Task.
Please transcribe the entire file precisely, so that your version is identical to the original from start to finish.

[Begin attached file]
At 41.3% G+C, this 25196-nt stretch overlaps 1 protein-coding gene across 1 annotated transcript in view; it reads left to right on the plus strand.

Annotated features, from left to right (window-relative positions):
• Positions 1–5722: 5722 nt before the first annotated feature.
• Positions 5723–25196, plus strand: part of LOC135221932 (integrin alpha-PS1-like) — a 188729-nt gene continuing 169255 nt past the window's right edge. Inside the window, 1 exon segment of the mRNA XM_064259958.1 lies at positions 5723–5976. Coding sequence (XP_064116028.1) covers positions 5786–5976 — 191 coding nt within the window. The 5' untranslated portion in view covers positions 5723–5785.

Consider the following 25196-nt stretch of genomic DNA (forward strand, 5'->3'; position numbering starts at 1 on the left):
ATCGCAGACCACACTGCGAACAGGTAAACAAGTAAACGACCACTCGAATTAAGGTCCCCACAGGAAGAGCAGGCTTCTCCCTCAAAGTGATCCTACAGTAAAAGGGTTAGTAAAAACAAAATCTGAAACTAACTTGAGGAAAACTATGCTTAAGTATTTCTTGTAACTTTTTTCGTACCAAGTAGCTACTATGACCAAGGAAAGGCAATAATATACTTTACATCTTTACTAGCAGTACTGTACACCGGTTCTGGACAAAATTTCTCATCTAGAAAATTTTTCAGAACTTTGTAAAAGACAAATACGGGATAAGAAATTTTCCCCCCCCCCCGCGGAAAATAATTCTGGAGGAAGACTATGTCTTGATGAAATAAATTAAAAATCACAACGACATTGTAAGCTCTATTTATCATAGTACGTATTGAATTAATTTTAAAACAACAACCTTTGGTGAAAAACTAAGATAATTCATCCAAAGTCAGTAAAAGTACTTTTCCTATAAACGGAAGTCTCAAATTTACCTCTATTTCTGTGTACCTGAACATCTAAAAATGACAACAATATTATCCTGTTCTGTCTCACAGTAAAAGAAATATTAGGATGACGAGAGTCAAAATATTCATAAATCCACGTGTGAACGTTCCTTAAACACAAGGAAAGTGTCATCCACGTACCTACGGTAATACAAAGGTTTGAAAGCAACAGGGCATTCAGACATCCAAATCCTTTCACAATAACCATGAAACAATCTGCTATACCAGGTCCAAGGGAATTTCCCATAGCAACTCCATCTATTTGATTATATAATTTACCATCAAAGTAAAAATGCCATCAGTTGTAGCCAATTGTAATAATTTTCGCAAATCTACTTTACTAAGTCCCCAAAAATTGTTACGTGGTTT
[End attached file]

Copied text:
At 41.3% G+C, this 25196-nt stretch overlaps 1 protein-coding gene across 1 annotated transcript in view; it reads left to right on the plus strand.

Annotated features, from left to right (window-relative positions):
• Positions 1–5722: 5722 nt before the first annotated feature.
• Positions 5723–25196, plus strand: part of LOC135221932 (integrin alpha-PS1-like) — a 188729-nt gene continuing 169255 nt past the window's right edge. Inside the window, 1 exon segment of the mRNA XM_064259958.1 lies at positions 5723–5976. Coding sequence (XP_064116028.1) covers positions 5786–5976 — 191 coding nt within the window. The 5' untranslated portion in view covers positions 5723–5785.

Consider the following 25196-nt stretch of genomic DNA (forward strand, 5'->3'; position numbering starts at 1 on the left):
ATCGCAGACCACACTGCGAACAGGTAAACAAGTAAACGACCACTCGAATTAAGGTCCCCACAGGAAGAGCAGGCTTCTCCCTCAAAGTGATCCTACAGTAAAAGGGTTAGTAAAAACAAAATCTGAAACTAACTTGAGGAAAACTATGCTTAAGTATTTCTTGTAACTTTTTTCGTACCAAGTAGCTACTATGACCAAGGAAAGGCAATAATATACTTTACATCTTTACTAGCAGTACTGTACACCGGTTCTGGACAAAATTTCTCATCTAGAAAATTTTTCAGAACTTTGTAAAAGACAAATACGGGATAAGAAATTTTCCCCCCCCCCCGCGGAAAATAATTCTGGAGGAAGACTATGTCTTGATGAAATAAATTAAAAATCACAACGACATTGTAAGCTCTATTTATCATAGTACGTATTGAATTAATTTTAAAACAACAACCTTTGGTGAAAAACTAAGATAATTCATCCAAAGTCAGTAAAAGTACTTTTCCTATAAACGGAAGTCTCAAATTTACCTCTATTTCTGTGTACCTGAACATCTAAAAATGACAACAATATTATCCTGTTCTGTCTCACAGTAAAAGAAATATTAGGATGACGAGAGTCAAAATATTCATAAATCCACGTGTGAACGTTCCTTAAACACAAGGAAAGTGTCATCCACGTACCTACGGTAATACAAAGGTTTGAAAGCAACAGGGCATTCAGACATCCAAATCCTTTCACAATAACCATGAAACAATCTGCTATACCAGGTCCAAGGGAATTTCCCATAGCAACTCCATCTATTTGATTATATAATTTACCATCAAAGTAAAAATGCCATCAGTTGTAGCCAATTGTAATAATTTTCGCAAATCTACTTTACTAAGTCCCCAAAAATTGTTACGTGGTTT